What Does Rhino Taste Like?

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Rhino may seem like the ultimate game animal to you. Like every wild meat, it has a strong taste and a sharp gamey flavor.

As we all know, all species of Rhinos face an extreme risk of extinction. It means that you may not come across rhino meat at all in your life. If you feel interested in what does rhino tastes like, we can offer some insights.

The number of rhinos in the wild doesn’t exceed more than 27000. It points towards legal and ethical issues about the consumption of its meat. This muscular, majestic beast has a peculiar flavor. You can find possible substitutes that somewhat taste similar to replace this meat.

Can You Eat Rhino Meat?

Humans hunted and ate rhinos and their ancient relatives for thousands of years. So yes, you can eat this meat from the perspective of edible nature. But in reality, this answer may not stay valid for various reasons.

Rhinoceros have a high degree of conservation status due to their dwindling numbers. Due to this, you cannot compare rhinos with other common game meats. IUCN considers Javan, Sumatran, and black rhinos as critically-endangered species. Only 37000 Indian one-horned rhinos thrive in the wild today. Northern-white-rhinos have two females remaining after the last bull passed away in 2019.

Legal ways to get rhinos don’t exist in almost any part of the world. Some African countries have legalized trophy hunting for rhinos. Countries like Namibia allow the hunting of rhinos under strict regulations. You should pay a fortune for the permit, and this money funds conservation programs. The meat from this practice gets distributed to the villages nearby.

Many cultures use rhino horns in traditional medicine and for decorative purposes. Chinese and Vietnamese medicine uses them in many of their concoctions. But the health benefits of these cures and aphrodisiacs do not have any scientific proof. This illegal rhino trade keeps driving the species to extinction at a faster rate.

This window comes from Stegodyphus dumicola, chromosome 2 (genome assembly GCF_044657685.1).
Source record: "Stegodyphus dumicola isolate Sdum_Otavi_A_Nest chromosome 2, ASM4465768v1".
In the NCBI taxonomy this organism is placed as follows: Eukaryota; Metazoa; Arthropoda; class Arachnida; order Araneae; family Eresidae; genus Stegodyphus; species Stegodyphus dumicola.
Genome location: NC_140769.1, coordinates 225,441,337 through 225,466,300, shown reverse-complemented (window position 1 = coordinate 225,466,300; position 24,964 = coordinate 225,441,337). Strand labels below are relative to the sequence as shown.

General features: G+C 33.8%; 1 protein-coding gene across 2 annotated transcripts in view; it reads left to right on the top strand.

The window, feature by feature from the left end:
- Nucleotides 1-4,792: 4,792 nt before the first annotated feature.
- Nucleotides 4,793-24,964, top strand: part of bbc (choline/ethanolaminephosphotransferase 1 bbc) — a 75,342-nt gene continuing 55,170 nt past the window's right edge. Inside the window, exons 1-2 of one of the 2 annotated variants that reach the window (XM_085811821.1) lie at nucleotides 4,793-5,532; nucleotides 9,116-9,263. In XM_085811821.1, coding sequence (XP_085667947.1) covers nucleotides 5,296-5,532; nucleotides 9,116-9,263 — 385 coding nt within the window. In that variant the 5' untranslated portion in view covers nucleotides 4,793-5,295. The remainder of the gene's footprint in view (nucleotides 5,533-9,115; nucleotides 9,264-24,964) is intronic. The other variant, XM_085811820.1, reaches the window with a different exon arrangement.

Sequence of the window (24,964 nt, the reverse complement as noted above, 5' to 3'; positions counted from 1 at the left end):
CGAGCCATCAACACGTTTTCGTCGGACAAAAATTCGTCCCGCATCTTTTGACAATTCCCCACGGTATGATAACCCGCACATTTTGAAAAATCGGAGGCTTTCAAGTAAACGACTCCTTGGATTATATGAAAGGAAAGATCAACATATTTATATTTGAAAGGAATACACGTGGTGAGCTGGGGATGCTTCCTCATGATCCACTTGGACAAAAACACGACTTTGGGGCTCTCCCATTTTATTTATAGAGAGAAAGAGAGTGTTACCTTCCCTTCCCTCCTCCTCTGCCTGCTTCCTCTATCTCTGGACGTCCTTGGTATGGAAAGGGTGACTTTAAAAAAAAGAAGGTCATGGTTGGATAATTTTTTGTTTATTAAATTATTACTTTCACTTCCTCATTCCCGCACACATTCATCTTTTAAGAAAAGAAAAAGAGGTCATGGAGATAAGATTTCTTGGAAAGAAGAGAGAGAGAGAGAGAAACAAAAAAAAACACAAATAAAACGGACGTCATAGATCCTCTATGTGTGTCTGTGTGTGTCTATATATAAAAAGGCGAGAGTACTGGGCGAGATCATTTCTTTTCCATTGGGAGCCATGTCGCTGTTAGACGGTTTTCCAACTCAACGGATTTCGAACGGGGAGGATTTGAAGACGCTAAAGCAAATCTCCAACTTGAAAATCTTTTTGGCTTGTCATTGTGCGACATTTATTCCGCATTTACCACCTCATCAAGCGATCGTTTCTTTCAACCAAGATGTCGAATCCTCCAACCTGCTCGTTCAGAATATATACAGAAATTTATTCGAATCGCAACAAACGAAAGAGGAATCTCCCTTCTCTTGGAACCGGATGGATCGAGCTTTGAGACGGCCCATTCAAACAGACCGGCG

Rhino meat is never served as a natural part of cuisine in most cultures. Now it may be a little too late to adapt it to your food. Lab-meat, a dream of guilt-free meat for all meat lovers, offers some hope. Please do not get excited about this yet. We don’t know when this could happen in the future.

What Does Rhino Taste Like

The meat of rhino has a beefy flavor but without fatty undertones. This peculiar taste may remind you about the elk meat. Some people state that it even has a chicken flavor besides feeling beefy. You will have a taste of deep gaminess, as expected from a wild beast. You can call the flavor a cross between beef and moose.

Rhino has a texture similar to goat and chicken. Pork may stand as the best comparison on this. This stringy meat offers a rich protein source. The breast portion of the rhino has a greasy nature. Some people may love this when it may not go well with everybody.

Rhinos have a muscular body with thick skin. The thickness of its skin ranges from 1 to 5 centimeters. Rhino appears to be an enormous animal to us. You would expect a lot of meat from such creatures. But after removing the skin and horn, you will not get the quantity you expected.

The thickness of rhino skin fosters a common misconception about its meat being hard. As mentioned earlier, it tends towards a much softer side. Rhino meat has a deep red coloration with a rosy tint. It does not have much fat marbling, which falls close to nothing. Since we have taste receptors for fat, it lacks in this area of flavor.

You may have thought about whether rhino meat could make a good steak. We expect our steaks to have a juicy structure. Rhino produces zero marbling with little fat. Fat oozing out of other meats makes the steaks soft and juicy, bustling with umami. Rhino gives a hard steak that may need some extra oil for cooking.

Many people believe that wild meat offers a safe and healthy option. This belief misleads you in many respects. These animals can harbor several viruses that could jump to humans. It increases the risks of consuming game meat.


Rhino meat has a gamey flavor and a deep taste. It resembles something like beef or moose. You can also compare this taste with chicken or elk a little bit. Rhino meat has a red-rose color with almost no marbling. It may lack that fatty satisfaction you get from other meats.

The Rhino population suffers the pressure from poaching and hunting. All species of rhinos, as endangered, have a high degree of protection. Government-approved hunting in some countries provides the only legal means for obtaining it. You may need to consider the ethical and legal problems before having this meat.

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